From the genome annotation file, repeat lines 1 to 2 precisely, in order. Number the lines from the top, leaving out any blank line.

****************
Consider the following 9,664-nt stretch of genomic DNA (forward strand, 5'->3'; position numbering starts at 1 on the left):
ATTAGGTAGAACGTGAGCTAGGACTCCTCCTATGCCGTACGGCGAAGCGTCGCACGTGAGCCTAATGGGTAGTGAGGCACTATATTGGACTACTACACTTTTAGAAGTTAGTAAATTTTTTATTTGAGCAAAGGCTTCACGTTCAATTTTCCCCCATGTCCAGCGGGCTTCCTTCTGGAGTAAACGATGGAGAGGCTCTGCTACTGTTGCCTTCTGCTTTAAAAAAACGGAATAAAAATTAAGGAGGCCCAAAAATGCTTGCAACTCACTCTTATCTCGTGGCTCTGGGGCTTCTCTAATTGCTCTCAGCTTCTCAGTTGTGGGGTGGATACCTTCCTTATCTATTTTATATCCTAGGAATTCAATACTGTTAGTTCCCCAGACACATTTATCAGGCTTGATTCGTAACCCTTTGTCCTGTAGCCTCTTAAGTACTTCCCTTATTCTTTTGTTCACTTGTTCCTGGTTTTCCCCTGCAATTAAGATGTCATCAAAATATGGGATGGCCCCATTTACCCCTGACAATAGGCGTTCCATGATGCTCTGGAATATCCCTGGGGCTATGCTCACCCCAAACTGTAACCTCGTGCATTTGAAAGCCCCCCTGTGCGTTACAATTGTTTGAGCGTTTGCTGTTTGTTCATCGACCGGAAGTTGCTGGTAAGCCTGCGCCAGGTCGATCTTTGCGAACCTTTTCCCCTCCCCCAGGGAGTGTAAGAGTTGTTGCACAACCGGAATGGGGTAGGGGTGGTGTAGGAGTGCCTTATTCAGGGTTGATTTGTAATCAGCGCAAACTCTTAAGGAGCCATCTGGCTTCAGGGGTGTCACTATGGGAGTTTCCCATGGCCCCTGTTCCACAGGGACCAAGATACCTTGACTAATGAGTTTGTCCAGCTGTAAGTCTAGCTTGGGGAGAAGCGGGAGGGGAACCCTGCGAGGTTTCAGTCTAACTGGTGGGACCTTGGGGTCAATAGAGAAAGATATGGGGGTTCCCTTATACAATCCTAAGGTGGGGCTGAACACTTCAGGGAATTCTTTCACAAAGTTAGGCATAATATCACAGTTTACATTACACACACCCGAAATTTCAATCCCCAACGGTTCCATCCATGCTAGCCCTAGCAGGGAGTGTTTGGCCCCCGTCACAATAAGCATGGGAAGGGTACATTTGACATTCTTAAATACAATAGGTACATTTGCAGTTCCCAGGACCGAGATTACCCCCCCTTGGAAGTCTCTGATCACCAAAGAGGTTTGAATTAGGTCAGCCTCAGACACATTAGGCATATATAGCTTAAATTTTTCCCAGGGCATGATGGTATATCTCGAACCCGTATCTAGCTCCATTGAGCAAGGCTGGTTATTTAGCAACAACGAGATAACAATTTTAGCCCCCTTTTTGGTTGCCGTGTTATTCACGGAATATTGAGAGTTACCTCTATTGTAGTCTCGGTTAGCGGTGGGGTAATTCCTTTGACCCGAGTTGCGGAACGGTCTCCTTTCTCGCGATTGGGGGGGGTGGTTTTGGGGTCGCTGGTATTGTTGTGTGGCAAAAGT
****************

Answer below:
Consider the following 9,664-nt stretch of genomic DNA (forward strand, 5'->3'; position numbering starts at 1 on the left):
ATTAGGTAGAACGTGAGCTAGGACTCCTCCTATGCCGTACGGCGAAGCGTCGCACGTGAGCCTAATGGGTAGTGAGGCACTATATTGGACTACTACACTTTTAGAAGTTAGTAAATTTTTTATTTGAGCAAAGGCTTCACGTTCAATTTTCCCCCATGTCCAGCGGGCTTCCTTCTGGAGTAAACGATGGAGAGGCTCTGCTACTGTTGCCTTCTGCTTTAAAAAAACGGAATAAAAATTAAGGAGGCCCAAAAATGCTTGCAACTCACTCTTATCTCGTGGCTCTGGGGCTTCTCTAATTGCTCTCAGCTTCTCAGTTGTGGGGTGGATACCTTCCTTATCTATTTTATATCCTAGGAATTCAATACTGTTAGTTCCCCAGACACATTTATCAGGCTTGATTCGTAACCCTTTGTCCTGTAGCCTCTTAAGTACTTCCCTTATTCTTTTGTTCACTTGTTCCTGGTTTTCCCCTGCAATTAAGATGTCATCAAAATATGGGATGGCCCCATTTACCCCTGACAATAGGCGTTCCATGATGCTCTGGAATATCCCTGGGGCTATGCTCACCCCAAACTGTAACCTCGTGCATTTGAAAGCCCCCCTGTGCGTTACAATTGTTTGAGCGTTTGCTGTTTGTTCATCGACCGGAAGTTGCTGGTAAGCCTGCGCCAGGTCGATCTTTGCGAACCTTTTCCCCTCCCCCAGGGAGTGTAAGAGTTGTTGCACAACCGGAATGGGGTAGGGGTGGTGTAGGAGTGCCTTATTCAGGGTTGATTTGTAATCAGCGCAAACTCTTAAGGAGCCATCTGGCTTCAGGGGTGTCACTATGGGAGTTTCCCATGGCCCCTGTTCCACAGGGACCAAGATACCTTGACTAATGAGTTTGTCCAGCTGTAAGTCTAGCTTGGGGAGAAGCGGGAGGGGAACCCTGCGAGGTTTCAGTCTAACTGGTGGGACCTTGGGGTCAATAGAGAAAGATATGGGGGTTCCCTTATACAATCCTAAGGTGGGGCTGAACACTTCAGGGAATTCTTTCACAAAGTTAGGCATAATATCACAGTTTACATTACACACACCCGAAATTTCAATCCCCAACGGTTCCATCCATGCTAGCCCTAGCAGGGAGTGTTTGGCCCCCGTCACAATAAGCATGGGAAGGGTACATTTGACATTCTTAAATACAATAGGTACATTTGCAGTTCCCAGGACCGAGATTACCCCCCCTTGGAAGTCTCTGATCACCAAAGAGGTTTGAATTAGGTCAGCCTCAGACACATTAGGCATATATAGCTTAAATTTTTCCCAGGGCATGATGGTATATCTCGAACCCGTATCTAGCTCCATTGAGCAAGGCTGGTTATTTAGCAACAACGAGATAACAATTTTAGCCCCCTTTTTGGTTGCCGTGTTATTCACGGAATATTGAGAGTTACCTCTATTGTAGTCTCGGTTAGCGGTGGGGTAATTCCTTTGACCCGAGTTGCGGAACGGTCTCCTTTCTCGCGATTGGGGGGGGTGGTTTTGGGGTCGCTGGTATTGTTGTGTGGCAAAAGT